• Live
    • Audio Only
  • Share on Google +
  • Share on Facebook
  • Share on twitter
  • Quito

    Quito's recent earthquakes are the result of a system of fault lines. | Photo: Reuters

Just like Chile, Peru and Colombia, Ecuador is a subduction zone, meaning earthquakes occur inland.

Quito's earthquakes are the result of a system of fault lines which go from the south of Quito to San Antonio de Pichincha—about 37 miles long, explained Alexandra Alvarado, director of the Ecuador Geophysical Institute.

RELATED:
Of Hope and Resilience in Earthquake Hit Ecuador

“Quito's fault line is the rupture on which the city moves,” said Alvarado to El Telegrafo. “Quito's rupture was produced as the Nazca tectonic plate was advancing below the continent, generating a lot of pressure on the continent, resulting in the creation of ruptures like Quito's.”

Just like Chile, Peru and Colombia, Ecuador is a subduction zone, meaning earthquakes occur inland, where big masses of land are interacting between each other, producing these ruptures.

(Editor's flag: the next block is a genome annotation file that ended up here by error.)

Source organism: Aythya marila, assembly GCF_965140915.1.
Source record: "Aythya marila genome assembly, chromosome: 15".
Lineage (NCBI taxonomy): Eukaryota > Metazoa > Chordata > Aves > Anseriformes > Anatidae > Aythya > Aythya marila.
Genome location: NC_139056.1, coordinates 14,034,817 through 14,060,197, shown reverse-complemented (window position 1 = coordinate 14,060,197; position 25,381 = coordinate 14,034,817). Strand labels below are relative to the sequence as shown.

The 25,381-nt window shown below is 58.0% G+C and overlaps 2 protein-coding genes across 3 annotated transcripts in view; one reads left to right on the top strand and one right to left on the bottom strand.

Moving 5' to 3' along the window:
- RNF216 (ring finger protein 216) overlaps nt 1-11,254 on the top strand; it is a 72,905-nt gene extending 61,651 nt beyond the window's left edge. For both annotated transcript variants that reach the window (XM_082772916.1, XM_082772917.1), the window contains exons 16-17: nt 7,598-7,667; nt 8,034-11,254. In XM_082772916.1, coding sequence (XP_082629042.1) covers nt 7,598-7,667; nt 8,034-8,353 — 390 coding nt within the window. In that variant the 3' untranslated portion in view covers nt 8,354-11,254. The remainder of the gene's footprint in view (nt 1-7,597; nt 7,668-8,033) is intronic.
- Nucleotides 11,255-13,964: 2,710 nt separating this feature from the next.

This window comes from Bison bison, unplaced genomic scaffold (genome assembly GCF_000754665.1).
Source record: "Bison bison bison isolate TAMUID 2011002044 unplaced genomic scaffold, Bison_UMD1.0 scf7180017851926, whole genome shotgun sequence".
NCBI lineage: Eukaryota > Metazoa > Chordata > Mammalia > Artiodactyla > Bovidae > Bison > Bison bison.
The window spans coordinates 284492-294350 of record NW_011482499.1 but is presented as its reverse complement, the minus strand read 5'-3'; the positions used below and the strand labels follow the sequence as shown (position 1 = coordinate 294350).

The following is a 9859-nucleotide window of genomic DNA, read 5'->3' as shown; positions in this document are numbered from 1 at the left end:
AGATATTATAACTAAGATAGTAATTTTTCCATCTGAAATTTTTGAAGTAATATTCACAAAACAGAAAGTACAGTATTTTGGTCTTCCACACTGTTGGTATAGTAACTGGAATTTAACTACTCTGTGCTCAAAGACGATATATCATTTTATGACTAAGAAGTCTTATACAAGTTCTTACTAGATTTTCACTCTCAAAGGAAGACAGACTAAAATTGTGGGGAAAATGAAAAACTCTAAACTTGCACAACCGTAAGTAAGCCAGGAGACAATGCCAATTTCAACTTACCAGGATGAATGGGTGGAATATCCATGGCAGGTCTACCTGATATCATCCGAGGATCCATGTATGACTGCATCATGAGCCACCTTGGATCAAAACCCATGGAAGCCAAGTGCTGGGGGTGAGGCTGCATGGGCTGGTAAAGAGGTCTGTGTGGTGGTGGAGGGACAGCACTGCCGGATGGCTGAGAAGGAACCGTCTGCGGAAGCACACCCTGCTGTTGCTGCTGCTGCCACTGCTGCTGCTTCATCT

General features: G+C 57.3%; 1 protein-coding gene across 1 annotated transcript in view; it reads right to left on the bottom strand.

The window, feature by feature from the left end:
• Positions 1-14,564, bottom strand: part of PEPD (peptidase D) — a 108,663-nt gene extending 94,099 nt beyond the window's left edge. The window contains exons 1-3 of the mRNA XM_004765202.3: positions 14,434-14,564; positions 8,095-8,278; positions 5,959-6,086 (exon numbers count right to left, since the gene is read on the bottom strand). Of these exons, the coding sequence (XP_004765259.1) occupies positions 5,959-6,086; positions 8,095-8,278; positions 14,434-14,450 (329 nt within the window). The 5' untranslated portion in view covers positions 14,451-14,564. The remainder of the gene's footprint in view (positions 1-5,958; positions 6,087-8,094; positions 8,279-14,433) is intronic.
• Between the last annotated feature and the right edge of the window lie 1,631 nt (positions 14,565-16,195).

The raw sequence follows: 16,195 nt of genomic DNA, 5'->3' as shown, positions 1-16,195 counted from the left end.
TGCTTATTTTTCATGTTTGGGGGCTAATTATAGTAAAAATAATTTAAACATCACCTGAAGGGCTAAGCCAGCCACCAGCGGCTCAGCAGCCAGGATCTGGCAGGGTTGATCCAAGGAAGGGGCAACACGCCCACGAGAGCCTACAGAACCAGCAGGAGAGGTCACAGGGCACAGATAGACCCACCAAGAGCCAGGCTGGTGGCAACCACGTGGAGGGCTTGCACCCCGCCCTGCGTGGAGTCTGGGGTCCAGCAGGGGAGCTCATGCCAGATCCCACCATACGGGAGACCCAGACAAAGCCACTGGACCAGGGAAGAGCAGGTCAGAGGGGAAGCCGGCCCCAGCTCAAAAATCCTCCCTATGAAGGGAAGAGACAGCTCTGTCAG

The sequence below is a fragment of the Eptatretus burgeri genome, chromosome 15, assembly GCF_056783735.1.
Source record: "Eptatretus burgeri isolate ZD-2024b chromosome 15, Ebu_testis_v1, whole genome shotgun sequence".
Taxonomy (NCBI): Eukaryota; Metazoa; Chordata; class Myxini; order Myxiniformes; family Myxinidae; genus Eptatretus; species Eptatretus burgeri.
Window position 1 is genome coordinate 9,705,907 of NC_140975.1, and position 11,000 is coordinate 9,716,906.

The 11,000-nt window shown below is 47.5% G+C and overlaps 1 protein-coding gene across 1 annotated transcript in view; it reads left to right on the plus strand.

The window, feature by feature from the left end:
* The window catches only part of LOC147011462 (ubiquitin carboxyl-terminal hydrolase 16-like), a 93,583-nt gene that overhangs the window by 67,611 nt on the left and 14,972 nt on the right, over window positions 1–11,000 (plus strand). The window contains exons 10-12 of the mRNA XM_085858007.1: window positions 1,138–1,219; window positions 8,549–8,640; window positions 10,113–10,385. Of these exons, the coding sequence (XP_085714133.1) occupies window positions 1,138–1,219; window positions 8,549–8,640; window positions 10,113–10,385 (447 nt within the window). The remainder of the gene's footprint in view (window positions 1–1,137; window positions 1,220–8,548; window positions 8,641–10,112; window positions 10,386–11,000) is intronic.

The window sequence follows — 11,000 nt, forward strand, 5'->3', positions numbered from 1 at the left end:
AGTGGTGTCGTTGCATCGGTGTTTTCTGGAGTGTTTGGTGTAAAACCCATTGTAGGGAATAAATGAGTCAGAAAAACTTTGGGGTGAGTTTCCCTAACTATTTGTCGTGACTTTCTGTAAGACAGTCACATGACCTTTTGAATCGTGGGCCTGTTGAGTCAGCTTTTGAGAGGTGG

The ruptures are not visible on the surface, but the city of Quito lies on a fault line. An earthquake occurs when these fault lines are displaced, either within the system itself, or when another rupture is created somewhere else.

As Quito is located on the top of the Chillos and Tumbaco valleys, as they rise, Quito rises even higher—about 500 meters higher in a continuous process of about 1 million year.

“We are talking of a 1-million-year continuous process of earthquakes and reliefs,” explained the scientist. “Aftershocks correspond to the time the rocks are accommodating themselves, where the rupture occurred, leaving the area unstable, usually between 5 and 10 kilometers deep, on an inclined plan.”

teleSUR
Newsletter
Get our newsletter delivered directly to your inbox

Tell Us Your Story

Have you got more information on any of our stories? Or have you got an original story to tell? Let us knowHERE

|

Comment
0
Comments
Post with no comments.